NJ Laws Directions to Ken Vercammen and Associates Ken Vercammens Resume Ken Vercammen articles

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Rule 3:13-3. Discovery and Inspection

(a) Pre-Indictment Discovery. Unless the defendant agrees to more limited discovery, where the prosecutor has made a pre-indictment plea offer, the prosecutor shall, at the time the plea offer is made, provide defense counsel with all available relevant material that would be discoverable at the time of indictment pursuant to paragraph (b)(1) of this rule, except that:

 

(1) where the prosecutor determines that pre-indictment delivery of all discoverable material would hinder or jeopardize a prosecution or investigation, the prosecutor, consistent with the intent of this rule, shall provide to defense counsel at the time the plea offer is made such relevant material as would not hinder or jeopardize the prosecution or investigation and shall advise defense counsel that complete discovery has not been provided; or

 

(2) where the prosecutor determines that physical or electronic delivery of the discoverable material would impose an unreasonable administrative burden on the prosecutor's office given the nature, format, manner of collation or volume of discoverable material, the prosecutor may in his or her discretion make discovery available by permitting defense counsel to inspect and copy or photograph such material at the prosecutor's office.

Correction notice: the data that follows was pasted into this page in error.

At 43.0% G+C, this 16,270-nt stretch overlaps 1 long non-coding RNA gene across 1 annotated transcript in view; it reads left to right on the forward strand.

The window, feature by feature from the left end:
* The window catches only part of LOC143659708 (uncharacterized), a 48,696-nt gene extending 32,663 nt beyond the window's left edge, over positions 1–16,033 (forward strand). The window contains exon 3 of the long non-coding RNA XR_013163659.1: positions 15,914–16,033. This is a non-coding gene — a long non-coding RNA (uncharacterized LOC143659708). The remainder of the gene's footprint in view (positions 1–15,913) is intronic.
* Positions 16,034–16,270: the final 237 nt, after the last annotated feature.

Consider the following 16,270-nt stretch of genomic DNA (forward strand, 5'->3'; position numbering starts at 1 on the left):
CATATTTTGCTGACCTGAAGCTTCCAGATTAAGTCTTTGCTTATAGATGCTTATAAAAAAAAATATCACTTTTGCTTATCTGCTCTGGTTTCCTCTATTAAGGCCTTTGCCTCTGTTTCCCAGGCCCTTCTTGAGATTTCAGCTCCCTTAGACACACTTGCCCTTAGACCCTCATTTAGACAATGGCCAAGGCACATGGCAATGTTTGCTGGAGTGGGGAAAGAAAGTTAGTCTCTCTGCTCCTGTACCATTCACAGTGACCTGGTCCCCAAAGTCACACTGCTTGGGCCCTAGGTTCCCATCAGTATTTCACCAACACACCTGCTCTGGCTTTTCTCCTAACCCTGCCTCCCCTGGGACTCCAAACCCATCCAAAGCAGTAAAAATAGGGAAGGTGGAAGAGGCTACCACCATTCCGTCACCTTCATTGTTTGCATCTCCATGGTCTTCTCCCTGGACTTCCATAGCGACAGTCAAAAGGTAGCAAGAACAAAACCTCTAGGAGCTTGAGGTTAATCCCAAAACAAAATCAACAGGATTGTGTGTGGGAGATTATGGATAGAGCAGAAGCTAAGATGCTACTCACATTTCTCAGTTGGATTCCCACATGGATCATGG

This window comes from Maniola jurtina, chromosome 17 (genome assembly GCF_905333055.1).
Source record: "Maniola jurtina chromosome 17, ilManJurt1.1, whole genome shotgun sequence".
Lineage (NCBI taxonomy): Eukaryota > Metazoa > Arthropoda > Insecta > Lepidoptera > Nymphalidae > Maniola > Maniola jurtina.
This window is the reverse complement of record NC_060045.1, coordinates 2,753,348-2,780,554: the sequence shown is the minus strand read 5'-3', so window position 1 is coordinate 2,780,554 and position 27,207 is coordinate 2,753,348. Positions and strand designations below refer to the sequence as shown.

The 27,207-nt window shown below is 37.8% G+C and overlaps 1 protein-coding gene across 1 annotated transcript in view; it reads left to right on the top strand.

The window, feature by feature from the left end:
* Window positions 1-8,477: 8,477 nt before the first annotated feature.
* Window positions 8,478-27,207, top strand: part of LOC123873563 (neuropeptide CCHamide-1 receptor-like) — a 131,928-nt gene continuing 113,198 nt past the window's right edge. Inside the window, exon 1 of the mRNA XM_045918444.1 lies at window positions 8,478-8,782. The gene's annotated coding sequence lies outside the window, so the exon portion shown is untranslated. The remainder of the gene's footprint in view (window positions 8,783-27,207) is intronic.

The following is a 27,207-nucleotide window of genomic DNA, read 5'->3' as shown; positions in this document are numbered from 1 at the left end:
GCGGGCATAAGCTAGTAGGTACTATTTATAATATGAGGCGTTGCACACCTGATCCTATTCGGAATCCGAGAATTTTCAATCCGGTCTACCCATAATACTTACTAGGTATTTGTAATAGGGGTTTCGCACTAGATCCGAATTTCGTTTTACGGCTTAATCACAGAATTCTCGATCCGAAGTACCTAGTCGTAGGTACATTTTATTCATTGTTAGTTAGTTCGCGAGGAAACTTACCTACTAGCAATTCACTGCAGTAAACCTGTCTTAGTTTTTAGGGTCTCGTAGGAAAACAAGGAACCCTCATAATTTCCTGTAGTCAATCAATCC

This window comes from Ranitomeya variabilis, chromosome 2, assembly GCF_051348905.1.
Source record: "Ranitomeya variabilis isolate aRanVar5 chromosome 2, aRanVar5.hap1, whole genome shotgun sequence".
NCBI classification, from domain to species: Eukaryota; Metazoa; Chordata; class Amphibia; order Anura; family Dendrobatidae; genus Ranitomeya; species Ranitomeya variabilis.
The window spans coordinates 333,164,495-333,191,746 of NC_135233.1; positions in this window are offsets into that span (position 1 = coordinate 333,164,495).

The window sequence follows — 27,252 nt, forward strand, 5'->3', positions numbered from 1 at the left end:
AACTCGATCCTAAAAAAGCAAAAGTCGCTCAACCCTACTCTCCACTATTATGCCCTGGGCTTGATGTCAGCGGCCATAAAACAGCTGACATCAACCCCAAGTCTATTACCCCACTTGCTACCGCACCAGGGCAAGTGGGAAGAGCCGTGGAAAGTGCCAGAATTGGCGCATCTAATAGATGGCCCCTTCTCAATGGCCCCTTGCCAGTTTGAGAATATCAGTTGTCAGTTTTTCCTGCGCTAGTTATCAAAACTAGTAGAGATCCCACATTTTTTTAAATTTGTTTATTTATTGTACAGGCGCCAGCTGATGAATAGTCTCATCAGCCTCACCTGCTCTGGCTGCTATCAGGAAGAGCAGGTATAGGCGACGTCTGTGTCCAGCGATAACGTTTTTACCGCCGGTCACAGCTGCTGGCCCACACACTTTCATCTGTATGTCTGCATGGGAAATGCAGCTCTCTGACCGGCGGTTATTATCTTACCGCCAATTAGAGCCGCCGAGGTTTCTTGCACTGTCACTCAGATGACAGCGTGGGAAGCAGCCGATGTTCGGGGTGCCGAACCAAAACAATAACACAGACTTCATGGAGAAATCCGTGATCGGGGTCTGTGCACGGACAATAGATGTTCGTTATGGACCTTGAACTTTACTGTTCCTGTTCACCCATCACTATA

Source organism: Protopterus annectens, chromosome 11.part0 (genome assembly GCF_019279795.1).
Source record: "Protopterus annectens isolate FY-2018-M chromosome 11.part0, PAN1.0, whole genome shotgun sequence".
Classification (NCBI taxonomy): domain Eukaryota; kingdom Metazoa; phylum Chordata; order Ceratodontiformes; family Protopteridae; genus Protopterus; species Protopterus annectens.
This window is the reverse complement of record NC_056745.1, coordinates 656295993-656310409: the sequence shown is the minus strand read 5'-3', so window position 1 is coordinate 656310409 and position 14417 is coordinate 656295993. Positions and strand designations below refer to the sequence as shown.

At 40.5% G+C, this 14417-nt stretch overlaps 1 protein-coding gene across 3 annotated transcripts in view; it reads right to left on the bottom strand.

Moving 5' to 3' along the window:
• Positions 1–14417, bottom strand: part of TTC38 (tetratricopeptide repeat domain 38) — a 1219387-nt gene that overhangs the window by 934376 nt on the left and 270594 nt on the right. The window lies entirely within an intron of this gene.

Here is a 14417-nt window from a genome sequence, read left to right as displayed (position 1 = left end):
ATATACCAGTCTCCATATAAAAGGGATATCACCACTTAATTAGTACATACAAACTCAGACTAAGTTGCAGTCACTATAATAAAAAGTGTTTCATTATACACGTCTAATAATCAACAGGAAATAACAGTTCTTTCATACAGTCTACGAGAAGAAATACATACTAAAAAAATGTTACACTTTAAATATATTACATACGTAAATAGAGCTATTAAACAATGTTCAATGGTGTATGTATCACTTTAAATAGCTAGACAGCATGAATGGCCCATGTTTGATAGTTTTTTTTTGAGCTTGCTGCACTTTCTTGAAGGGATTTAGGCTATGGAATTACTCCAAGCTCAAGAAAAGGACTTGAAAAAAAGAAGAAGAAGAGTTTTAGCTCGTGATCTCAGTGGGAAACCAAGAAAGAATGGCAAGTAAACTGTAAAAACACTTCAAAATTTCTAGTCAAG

Notwithstanding the exceptions contained in paragraphs (a)(1) and (a)(2) of this rule, the prosecutor shall provide defense counsel with any exculpatory information or material.

 

(b) Post-Indictment Discovery.

 

(1) Discovery by the Defendant. Except for good cause shown, the prosecutor's discovery for each defendant named in the indictment shall be delivered to the criminal division manager's office, or shall be available through the prosecutor's office, upon the return or unsealing of the indictment. Good cause shall include, but is not limited to, circumstances in which the nature, format, manner of collation or volume of discoverable materials would involve an extraordinary expenditure of time and effort to copy. In such circumstances, the prosecutor may make discovery available by permitting defense counsel to inspect and copy or photograph discoverable materials at the prosecutor's office, rather than by copying and delivering such materials. The prosecutor shall also provide defense counsel with a listing of the materials that have been supplied in discovery. If any discoverable materials known to the prosecutor have not been supplied, the prosecutor shall also provide defense counsel with a listing of the materials that are missing and explain why they have not been supplied.